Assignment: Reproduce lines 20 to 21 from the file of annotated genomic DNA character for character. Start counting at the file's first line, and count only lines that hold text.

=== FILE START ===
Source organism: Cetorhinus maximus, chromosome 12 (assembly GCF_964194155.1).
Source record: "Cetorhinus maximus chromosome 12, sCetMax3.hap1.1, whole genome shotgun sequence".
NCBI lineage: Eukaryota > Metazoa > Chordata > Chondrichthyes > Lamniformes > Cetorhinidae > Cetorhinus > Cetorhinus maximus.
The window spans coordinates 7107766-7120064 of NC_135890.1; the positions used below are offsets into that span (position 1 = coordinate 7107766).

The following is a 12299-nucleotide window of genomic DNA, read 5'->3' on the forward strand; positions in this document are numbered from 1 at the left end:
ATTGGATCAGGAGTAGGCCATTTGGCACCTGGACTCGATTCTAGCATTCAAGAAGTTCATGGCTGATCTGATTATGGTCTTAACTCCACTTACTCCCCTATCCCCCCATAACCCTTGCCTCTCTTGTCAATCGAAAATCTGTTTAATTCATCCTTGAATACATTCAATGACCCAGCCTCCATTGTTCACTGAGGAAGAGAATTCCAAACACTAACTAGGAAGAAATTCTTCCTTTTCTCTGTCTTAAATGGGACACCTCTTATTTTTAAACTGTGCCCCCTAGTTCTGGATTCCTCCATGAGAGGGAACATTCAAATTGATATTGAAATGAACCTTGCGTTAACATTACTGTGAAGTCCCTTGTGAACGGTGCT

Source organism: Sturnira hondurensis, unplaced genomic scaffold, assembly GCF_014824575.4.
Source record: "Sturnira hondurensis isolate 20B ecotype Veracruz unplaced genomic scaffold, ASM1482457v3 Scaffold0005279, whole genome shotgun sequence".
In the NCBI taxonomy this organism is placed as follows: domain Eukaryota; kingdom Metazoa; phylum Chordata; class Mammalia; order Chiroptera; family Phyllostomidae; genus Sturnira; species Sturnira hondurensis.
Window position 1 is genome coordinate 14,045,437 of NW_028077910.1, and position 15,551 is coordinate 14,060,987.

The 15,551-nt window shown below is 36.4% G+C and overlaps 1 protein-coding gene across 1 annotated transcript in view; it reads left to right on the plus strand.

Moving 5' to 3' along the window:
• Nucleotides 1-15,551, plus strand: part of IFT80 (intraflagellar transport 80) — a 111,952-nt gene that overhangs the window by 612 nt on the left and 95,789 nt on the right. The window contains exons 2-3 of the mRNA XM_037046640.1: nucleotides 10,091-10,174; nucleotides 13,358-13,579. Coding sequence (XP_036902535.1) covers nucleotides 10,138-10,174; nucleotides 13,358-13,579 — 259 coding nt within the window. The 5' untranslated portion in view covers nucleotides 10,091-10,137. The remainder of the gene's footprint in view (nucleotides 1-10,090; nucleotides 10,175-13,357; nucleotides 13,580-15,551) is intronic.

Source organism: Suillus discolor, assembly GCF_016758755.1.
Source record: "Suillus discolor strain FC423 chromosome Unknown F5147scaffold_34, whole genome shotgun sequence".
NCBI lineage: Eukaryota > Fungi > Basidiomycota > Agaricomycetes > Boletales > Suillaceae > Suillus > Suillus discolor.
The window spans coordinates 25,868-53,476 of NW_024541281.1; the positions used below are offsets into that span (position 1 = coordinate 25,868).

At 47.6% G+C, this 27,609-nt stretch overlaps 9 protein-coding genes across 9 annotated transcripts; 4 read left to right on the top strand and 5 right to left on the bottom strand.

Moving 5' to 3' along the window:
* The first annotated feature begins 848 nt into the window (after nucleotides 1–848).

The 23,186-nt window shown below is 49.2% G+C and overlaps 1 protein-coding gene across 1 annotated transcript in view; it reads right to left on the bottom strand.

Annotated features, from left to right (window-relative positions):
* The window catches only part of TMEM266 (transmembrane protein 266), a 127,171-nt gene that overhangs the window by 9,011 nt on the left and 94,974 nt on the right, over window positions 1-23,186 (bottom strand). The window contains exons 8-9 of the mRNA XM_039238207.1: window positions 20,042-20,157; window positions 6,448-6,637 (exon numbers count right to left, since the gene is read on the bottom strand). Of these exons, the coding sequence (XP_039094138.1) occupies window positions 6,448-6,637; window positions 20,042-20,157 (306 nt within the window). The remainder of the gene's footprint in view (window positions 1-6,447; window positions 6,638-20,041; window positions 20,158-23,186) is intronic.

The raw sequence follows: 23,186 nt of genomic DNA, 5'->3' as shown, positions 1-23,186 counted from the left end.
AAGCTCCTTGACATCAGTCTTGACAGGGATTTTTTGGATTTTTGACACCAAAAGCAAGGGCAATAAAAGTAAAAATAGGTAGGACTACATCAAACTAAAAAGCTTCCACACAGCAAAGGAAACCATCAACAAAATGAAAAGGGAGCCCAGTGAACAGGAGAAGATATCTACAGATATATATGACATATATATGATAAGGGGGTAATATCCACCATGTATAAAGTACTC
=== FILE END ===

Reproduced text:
* The first annotated feature begins 848 nt into the window (after nucleotides 1–848).

The 23,186-nt window shown below is 49.2% G+C and overlaps 1 protein-coding gene across 1 annotated transcript in view; it reads right to left on the bottom strand.